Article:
In my day job, we have a device that needs data sent to it with the bits reversed. For example, if we were sending an 8-bit value of 128, that bit pattern is 10000000. The device expects the high bit first so we’d send it 00000001.
In one system, we do an 8-bit bit reversal using a lookup table. I suppose that one needed it to be really fast.
In another (using a faster PIC24 chip with more RAM, flash and CPU speed), we do it with a simple C routine that was easy to understand.
I suppose this breaks down to four main approaches to take:
- Smallest Code Size – for when ROM/flash is at a premium, even if the code is a confusingf mess.
- Smallest Memory Usage – for when RAM is at a premium, even if the code is a confusing mess.
- Fastest – for when speed is the most important thing, even if the code is a confusing mess.
- Clean Code – easiest to understand and maintain, for when you don’t want code to be a confusing mess.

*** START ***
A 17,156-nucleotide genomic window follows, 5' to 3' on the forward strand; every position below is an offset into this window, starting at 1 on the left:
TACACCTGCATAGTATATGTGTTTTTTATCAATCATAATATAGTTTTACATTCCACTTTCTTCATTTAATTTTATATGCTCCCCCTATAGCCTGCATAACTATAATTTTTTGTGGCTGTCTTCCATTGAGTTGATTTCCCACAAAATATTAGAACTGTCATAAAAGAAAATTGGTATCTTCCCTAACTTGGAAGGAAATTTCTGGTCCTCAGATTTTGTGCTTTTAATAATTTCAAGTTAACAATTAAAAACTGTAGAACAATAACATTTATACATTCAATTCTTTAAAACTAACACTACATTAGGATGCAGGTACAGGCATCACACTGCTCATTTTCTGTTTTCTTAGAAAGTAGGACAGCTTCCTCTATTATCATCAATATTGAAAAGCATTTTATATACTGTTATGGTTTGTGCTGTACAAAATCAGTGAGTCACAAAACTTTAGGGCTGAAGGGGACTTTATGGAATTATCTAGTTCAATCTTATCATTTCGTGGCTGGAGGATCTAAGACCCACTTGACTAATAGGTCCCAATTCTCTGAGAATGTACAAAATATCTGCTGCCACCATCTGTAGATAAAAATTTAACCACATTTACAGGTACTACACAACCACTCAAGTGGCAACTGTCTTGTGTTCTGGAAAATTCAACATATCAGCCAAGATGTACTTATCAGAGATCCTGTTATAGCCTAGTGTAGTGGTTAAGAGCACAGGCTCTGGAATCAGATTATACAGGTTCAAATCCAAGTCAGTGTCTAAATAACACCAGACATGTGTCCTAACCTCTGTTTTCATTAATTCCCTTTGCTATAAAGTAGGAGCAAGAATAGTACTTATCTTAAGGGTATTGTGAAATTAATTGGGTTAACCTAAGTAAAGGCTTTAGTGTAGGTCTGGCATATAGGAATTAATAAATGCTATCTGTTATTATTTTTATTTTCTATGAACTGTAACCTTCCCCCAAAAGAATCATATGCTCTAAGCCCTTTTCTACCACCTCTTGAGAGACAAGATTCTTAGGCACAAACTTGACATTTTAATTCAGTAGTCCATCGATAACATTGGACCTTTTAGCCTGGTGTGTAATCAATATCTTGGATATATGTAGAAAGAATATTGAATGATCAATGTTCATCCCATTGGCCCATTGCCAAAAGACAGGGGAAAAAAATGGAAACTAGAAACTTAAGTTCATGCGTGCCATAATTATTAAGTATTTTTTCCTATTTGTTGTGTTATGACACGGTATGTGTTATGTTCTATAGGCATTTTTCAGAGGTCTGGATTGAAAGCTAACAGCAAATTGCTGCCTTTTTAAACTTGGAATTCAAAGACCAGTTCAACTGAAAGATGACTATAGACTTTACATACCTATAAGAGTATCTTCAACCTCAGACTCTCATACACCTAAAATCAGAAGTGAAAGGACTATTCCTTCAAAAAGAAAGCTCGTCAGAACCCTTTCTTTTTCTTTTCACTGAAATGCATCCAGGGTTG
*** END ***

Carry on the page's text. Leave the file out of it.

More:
In our system, which is made up of multiple independent boards with their own CPUs and firmware, we do indeed have some places where code size is most important (because we are out of room), and other places where speed is most important.
When I noticed we did it two different ways, I wondered if there might be even more approaches we could consider.
I did a quick search on “fastest way to reverse bits in C” and found a variety of resources, and wanted to point out this fun one:
At that section of this lengthy article are a number of methods to reverse bits. Two of them make use of systems that support 64-bit math and do it with just one line of C code (though I honestly have no understanding of how they work).
Just in case you ever need to do this, I hope this pointer is useful to you.